The only case with hard drives where the USB standard matters much is if you connect a drive to an old-style, low-bandwidth USB 2.0 port, which is better reserved for items like keyboards and mice. (Also, if it's a portable drive, that USB 2.0 port may not supply sufficient power to run the drive in the first place, so the speed shortfall may be moot.) Any remotely recent computer will have some faster USB 3-class ports, though.


Also know that you can find external drives that do way more than just store your data. Some include SD card readers to offload footage from a camera or drone in the field, while a few specialized models have built-in Wi-Fi and can double as a little media server, able to connect to more than one device at a time.


To get you started in the right direction, below are the best external hard drives (platter-based models) we've tested of late, at a variety of prices and capacities. They're a fine starter mix for your research. Bear in mind that most of them come in a range of capacity options, so know that even if the specific model we tested is too big or small for your needs, the drive maker may well offer it in a more fitting size. And if you want to explore the best external SSDs, as well, click on the preceding link.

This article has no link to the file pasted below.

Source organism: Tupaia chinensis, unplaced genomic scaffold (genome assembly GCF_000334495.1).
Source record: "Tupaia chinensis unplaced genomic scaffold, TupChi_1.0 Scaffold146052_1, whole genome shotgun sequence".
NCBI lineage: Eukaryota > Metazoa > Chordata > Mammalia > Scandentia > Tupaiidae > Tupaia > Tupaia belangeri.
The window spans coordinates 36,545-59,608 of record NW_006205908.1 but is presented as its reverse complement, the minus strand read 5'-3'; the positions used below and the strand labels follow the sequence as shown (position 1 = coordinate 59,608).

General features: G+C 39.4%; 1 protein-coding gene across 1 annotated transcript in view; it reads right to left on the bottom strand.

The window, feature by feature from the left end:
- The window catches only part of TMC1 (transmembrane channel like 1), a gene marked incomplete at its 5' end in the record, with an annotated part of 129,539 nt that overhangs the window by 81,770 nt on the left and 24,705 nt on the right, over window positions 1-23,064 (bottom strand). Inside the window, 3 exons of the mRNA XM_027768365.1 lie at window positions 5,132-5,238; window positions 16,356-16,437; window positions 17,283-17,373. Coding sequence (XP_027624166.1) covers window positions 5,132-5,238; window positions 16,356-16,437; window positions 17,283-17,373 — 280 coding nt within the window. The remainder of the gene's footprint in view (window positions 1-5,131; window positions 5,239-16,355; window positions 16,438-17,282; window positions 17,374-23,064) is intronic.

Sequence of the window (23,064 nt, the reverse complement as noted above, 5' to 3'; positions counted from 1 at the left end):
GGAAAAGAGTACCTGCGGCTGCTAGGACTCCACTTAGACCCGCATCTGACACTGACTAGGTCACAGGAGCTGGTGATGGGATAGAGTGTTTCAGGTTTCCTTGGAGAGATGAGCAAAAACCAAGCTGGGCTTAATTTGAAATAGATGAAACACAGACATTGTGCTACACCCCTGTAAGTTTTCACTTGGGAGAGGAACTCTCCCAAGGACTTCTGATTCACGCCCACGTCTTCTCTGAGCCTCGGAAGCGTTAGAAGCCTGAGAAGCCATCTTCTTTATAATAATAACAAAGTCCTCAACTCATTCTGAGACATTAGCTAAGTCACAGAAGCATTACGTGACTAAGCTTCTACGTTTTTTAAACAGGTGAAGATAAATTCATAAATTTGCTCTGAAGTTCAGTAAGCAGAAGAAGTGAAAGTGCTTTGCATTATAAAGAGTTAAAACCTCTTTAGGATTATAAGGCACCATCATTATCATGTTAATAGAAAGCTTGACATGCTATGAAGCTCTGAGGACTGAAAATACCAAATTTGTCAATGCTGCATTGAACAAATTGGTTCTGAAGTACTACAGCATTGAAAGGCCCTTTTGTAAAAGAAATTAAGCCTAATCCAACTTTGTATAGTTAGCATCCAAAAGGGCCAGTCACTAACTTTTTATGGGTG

It's also a good time to look for savings on the best external drives you can use for backup or for transferring data between all your devices. If you don't already have a large external hard drive or SSD, you really should get one in order to do full system backups or just keep your important files somewhere besides the cloud.


Below, we've listed the best SSD and hard drive deals that are available from major retailers such as Amazon and Newegg. We're also tracking the best monitor deals, best CPU deals, best gaming laptop deals, best 3D printer deals and the Best PC hardware deals overall.